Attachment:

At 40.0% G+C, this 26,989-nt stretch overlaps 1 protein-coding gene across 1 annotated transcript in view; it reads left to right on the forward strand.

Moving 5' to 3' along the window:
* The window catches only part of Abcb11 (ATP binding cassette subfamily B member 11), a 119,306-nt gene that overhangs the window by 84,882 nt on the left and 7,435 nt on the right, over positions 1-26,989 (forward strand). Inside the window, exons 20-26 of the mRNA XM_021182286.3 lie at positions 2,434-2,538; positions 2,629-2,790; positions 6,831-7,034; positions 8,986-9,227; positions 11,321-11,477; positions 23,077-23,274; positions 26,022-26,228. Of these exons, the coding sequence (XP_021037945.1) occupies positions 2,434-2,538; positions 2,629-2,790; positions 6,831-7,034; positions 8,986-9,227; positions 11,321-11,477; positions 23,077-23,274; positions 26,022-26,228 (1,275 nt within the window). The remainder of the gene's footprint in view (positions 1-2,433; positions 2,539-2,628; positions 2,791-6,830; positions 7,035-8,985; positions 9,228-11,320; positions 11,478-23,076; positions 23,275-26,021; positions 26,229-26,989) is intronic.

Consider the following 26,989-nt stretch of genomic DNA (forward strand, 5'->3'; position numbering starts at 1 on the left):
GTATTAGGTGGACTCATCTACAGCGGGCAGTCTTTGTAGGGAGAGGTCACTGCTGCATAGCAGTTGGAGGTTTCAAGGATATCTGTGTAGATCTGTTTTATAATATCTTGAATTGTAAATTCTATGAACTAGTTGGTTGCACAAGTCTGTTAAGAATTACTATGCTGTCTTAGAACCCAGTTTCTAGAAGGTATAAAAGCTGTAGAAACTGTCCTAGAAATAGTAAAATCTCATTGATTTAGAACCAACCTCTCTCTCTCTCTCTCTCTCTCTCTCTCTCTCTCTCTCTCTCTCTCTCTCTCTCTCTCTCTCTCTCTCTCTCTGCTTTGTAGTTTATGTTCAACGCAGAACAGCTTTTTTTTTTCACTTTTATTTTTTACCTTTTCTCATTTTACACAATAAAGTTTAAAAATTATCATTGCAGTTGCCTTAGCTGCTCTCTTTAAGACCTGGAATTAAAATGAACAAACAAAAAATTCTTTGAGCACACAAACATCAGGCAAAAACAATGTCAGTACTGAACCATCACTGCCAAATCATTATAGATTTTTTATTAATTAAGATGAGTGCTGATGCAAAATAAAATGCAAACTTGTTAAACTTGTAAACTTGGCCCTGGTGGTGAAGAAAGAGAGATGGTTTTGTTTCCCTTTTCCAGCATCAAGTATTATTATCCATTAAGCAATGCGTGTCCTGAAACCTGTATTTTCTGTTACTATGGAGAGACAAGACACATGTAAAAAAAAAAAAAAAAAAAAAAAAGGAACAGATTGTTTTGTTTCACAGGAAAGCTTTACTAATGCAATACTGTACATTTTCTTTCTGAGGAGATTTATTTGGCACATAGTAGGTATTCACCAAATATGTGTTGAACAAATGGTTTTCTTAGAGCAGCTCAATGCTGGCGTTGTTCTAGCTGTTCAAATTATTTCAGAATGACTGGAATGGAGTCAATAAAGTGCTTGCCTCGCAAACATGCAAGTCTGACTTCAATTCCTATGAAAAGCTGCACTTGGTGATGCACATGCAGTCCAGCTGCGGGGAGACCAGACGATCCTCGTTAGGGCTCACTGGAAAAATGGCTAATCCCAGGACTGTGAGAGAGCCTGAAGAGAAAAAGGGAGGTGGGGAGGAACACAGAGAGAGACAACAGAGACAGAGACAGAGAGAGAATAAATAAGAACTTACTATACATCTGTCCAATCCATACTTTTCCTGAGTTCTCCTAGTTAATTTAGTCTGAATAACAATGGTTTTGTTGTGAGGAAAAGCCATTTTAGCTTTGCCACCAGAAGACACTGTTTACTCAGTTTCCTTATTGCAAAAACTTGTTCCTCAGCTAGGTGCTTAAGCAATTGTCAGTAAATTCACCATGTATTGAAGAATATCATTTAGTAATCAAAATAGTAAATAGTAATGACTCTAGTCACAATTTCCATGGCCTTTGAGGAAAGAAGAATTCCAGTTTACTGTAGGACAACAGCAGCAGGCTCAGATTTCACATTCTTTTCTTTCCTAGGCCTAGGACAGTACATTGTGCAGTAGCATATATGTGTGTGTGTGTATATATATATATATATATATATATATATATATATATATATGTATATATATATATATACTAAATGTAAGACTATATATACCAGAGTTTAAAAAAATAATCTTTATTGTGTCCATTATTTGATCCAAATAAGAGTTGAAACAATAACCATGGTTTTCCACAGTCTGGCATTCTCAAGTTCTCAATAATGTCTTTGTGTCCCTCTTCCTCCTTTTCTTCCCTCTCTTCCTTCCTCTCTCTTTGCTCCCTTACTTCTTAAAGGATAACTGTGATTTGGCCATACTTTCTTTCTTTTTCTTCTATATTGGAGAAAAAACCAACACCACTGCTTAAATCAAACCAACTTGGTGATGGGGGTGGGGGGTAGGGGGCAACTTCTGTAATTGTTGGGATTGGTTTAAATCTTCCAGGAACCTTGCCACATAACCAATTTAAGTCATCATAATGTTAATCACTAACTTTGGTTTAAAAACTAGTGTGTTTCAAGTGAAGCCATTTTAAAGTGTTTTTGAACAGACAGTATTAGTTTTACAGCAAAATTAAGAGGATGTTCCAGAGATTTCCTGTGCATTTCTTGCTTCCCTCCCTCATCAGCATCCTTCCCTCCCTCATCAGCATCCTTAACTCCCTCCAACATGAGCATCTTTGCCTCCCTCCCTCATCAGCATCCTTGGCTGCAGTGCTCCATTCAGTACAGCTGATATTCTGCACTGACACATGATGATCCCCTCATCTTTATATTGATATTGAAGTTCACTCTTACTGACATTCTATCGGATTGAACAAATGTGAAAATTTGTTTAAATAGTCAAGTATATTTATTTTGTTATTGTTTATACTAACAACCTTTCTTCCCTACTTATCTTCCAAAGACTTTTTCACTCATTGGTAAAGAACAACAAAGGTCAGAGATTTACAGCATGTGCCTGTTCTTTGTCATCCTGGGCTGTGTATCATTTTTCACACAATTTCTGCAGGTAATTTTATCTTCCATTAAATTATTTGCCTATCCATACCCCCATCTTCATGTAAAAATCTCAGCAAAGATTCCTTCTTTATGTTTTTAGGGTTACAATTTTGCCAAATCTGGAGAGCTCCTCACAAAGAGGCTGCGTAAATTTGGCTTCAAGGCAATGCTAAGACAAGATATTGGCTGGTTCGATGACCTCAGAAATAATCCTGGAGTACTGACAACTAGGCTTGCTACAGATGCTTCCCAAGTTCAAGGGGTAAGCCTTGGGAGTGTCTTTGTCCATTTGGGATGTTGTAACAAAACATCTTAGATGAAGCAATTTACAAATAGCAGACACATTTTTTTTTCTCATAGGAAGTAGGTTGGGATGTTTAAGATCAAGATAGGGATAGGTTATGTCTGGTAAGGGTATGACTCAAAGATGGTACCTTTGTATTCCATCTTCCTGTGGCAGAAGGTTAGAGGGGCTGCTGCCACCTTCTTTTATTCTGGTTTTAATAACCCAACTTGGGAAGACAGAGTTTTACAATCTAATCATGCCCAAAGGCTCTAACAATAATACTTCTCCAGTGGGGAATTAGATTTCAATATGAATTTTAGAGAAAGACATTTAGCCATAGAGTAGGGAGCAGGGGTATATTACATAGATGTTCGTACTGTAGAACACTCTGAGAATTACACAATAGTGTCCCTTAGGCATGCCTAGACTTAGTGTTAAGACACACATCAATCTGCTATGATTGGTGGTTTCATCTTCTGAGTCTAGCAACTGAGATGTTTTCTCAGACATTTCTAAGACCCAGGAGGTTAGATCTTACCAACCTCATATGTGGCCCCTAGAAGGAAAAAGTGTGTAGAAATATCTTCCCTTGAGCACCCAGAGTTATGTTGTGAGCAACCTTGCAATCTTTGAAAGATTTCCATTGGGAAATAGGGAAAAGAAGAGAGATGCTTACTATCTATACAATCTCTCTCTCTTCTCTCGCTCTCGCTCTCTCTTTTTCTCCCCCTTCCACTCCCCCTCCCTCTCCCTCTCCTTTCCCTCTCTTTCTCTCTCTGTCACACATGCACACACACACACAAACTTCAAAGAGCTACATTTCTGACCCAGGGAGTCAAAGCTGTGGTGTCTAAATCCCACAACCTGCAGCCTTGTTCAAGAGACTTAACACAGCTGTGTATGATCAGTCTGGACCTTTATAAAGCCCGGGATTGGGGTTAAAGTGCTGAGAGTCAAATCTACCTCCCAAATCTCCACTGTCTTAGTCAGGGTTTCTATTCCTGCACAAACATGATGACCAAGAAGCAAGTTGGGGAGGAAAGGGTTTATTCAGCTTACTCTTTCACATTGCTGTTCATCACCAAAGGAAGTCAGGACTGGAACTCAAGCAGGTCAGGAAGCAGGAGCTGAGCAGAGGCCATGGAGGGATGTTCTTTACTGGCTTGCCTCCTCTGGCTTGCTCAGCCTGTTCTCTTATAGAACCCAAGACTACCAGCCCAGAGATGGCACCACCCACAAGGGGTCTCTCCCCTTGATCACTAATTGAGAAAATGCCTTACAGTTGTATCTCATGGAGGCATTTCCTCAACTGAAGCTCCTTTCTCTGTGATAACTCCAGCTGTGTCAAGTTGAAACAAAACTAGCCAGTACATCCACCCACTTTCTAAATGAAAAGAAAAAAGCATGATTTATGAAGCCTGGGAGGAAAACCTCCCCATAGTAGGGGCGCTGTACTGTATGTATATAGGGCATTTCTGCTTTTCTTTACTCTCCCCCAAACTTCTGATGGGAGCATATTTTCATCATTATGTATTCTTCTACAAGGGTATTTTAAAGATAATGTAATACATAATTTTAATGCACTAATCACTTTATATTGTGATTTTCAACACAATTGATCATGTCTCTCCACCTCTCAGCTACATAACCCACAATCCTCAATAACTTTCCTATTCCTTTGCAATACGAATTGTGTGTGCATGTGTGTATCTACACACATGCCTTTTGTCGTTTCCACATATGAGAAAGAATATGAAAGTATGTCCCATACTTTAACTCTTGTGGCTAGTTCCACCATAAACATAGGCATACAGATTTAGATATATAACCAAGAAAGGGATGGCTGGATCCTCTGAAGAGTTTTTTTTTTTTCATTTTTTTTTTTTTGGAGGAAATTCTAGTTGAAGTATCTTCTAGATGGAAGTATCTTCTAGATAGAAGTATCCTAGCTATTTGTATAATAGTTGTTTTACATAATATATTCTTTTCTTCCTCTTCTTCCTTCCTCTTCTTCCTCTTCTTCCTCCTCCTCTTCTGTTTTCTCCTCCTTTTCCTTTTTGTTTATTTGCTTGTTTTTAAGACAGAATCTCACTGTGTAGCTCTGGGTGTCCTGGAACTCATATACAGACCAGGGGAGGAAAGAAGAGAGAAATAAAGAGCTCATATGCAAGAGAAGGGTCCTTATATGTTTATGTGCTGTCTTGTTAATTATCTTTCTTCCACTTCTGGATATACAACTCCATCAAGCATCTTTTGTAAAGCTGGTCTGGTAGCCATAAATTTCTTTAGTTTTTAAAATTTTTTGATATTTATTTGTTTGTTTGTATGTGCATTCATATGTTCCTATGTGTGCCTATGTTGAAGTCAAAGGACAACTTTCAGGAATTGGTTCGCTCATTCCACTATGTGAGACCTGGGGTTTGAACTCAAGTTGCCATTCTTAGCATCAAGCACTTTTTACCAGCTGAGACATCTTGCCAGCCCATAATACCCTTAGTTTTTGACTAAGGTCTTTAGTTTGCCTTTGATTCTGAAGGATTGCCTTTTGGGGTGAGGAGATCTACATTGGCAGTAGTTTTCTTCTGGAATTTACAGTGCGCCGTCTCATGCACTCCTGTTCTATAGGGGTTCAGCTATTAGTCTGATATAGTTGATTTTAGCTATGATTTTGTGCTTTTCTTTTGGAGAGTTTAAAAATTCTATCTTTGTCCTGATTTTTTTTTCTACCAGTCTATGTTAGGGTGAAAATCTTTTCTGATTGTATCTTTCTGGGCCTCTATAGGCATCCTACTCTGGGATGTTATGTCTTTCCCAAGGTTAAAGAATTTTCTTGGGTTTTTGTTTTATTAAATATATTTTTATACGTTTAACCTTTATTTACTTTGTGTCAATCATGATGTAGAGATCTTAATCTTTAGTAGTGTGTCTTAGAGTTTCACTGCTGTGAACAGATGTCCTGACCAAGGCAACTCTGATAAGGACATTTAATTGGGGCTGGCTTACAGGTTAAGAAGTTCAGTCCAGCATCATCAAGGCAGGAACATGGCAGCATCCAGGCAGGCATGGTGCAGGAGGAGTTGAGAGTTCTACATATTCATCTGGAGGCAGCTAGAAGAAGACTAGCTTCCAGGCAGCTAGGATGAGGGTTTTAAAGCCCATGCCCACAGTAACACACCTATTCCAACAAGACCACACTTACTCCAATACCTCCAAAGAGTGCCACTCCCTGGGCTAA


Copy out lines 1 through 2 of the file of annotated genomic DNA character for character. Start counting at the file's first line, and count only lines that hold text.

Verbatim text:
At 40.0% G+C, this 26,989-nt stretch overlaps 1 protein-coding gene across 1 annotated transcript in view; it reads left to right on the forward strand.

Moving 5' to 3' along the window: